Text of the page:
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Zoo Boise Announces Birth of Cotton-top Tamarin

12/21/2009

Zoo Boise proudly announces the newest member of the family - a cotton-top tamarin baby. The female tamarin was born at Zoo Boise on November 6, 2009. Tamarins are small primates from South America; the baby is the first tamarin born at Zoo Boise.


Cotton-top tamarin at 1 week old.

Unfortunately, the tamarin mother has never raised a baby before and was unable to care for this one. This is a natural occurrence both in the wild and in captivity; tamarins normally live in large family groups and learn from older females how to care for their young. Zoo Boise’s female tamarin has never learned to parent in a normal family group, so the tamarin baby is now being hand-raised by the zoo’s Animal Care Staff.

For the first month of its life, the baby has essentially been in intensive care and is easily susceptible to human diseases. Because of its fragile condition, the baby will not be on display to the general public for several months. “Zoo Boise wishes to thank everyone for their understanding to help ensure the animal’s health,” says Zoo Director Steve Burns.

For regular updates on the tamarin’s care and development, the public may become of fan of Zoo Boise on Facebook.


Cotton-top tamarin being fed by Dr. Amanda Guthrie

The tamarin does not currently have a name. Once she is on exhibit, Zoo Boise will hold a naming contest. For companies or individuals interested in sponsoring this contest, please contact the zoo.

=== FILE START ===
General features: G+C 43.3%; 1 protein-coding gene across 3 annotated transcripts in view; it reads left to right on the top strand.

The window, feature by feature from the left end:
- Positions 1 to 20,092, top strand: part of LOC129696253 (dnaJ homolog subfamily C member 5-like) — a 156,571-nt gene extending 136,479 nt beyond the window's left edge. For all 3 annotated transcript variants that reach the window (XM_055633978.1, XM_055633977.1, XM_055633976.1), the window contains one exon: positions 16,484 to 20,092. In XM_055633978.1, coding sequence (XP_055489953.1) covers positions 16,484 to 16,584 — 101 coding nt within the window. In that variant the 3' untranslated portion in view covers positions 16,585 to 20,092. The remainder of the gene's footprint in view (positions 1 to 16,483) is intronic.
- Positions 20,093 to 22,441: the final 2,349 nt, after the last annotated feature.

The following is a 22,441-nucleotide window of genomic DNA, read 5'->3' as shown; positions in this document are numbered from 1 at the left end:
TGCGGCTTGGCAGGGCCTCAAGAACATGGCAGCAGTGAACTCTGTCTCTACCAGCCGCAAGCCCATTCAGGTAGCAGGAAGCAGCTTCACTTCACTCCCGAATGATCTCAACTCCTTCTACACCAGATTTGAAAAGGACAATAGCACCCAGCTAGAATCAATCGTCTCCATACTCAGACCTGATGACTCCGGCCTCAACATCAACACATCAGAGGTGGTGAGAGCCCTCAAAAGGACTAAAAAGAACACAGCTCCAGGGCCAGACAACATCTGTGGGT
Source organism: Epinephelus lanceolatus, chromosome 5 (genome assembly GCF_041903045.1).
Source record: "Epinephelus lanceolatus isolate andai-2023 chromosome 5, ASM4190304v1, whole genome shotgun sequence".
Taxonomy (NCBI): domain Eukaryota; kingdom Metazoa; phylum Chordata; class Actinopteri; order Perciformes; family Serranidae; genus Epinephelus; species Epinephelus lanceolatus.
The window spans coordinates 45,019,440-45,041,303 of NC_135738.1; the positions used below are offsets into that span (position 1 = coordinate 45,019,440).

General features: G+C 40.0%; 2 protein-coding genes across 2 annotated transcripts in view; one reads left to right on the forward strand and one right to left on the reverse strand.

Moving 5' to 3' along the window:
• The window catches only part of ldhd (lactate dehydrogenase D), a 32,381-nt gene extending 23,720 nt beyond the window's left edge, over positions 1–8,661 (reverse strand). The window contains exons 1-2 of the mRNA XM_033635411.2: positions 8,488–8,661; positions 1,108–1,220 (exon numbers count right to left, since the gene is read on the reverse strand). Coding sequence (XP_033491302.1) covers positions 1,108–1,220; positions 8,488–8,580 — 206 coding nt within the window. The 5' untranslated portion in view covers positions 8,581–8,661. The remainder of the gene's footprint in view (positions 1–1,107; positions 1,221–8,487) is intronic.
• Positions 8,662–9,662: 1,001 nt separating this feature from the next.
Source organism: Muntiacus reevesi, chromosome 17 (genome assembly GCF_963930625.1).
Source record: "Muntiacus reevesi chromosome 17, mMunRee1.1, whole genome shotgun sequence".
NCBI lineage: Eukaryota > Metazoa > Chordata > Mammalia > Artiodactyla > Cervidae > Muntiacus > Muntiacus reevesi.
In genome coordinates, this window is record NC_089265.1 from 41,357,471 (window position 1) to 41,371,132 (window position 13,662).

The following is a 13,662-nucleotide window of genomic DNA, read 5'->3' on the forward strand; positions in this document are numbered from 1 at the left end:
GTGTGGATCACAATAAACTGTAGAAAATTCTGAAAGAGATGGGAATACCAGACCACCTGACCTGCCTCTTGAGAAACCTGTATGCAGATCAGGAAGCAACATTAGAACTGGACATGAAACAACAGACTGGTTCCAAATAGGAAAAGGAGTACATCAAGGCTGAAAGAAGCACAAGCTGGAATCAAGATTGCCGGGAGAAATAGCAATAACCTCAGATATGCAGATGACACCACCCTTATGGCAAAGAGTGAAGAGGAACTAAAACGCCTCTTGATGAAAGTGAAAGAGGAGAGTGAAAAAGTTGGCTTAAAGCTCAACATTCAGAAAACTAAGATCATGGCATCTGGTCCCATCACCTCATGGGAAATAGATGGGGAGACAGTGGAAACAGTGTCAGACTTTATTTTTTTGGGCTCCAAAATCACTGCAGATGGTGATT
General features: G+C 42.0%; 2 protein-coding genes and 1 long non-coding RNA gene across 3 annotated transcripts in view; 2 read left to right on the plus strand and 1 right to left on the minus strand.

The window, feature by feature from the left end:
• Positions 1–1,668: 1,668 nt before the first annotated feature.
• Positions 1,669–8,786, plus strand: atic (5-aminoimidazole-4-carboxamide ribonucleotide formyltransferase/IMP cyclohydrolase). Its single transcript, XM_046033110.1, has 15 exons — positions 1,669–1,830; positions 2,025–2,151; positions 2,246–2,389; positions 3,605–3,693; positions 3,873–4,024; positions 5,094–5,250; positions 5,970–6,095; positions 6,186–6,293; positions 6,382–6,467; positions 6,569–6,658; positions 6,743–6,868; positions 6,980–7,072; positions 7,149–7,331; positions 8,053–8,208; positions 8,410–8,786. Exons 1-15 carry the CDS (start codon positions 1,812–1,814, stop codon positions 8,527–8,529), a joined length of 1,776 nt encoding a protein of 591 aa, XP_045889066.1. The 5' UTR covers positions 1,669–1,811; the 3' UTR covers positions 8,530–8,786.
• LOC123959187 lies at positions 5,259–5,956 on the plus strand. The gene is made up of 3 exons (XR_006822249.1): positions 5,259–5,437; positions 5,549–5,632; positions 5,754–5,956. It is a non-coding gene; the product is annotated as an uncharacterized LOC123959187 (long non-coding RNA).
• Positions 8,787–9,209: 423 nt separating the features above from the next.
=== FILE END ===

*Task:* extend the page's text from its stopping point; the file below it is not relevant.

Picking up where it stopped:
Cotton-top tamarins are found in the tropical forests of South America. They are arboreal, which means they spend almost all of their time in the trees. Like many primate species around the world, tamarins are rapidly approaching extinction, which is caused by habitat destruction and poaching of the animals.

Because tamarins are rapidly approaching extinction, the cotton-top tamarins at Zoo Boise are part of a Species Survival Plan (SSP). As part of the SSP, Zoo Boise works with other zoos accredited by the Association of Zoos and Aquariums to help ensure there is a healthy population of animals in captivity that could serve as a source of animals should reintroduction ever be necessary. Other SSP animals at Zoo Boise include the Amur tigers, Amur leopards, Andean condors, white-handed gibbons, red pandas, Grevy’s zebra, and snow leopards.

The new tamarin -- along with all the other animals at Zoo Boise -- help Zoo Boise achieve its conservation mission, says Burns. “Seeing animals up-close and in person helps foster a greater appreciation of animals in a unique educational setting.”

Zoo Boise is accredited by the Association of Zoos & Aquariums, a national organization that supports excellence in animal care, conservation, education and science.



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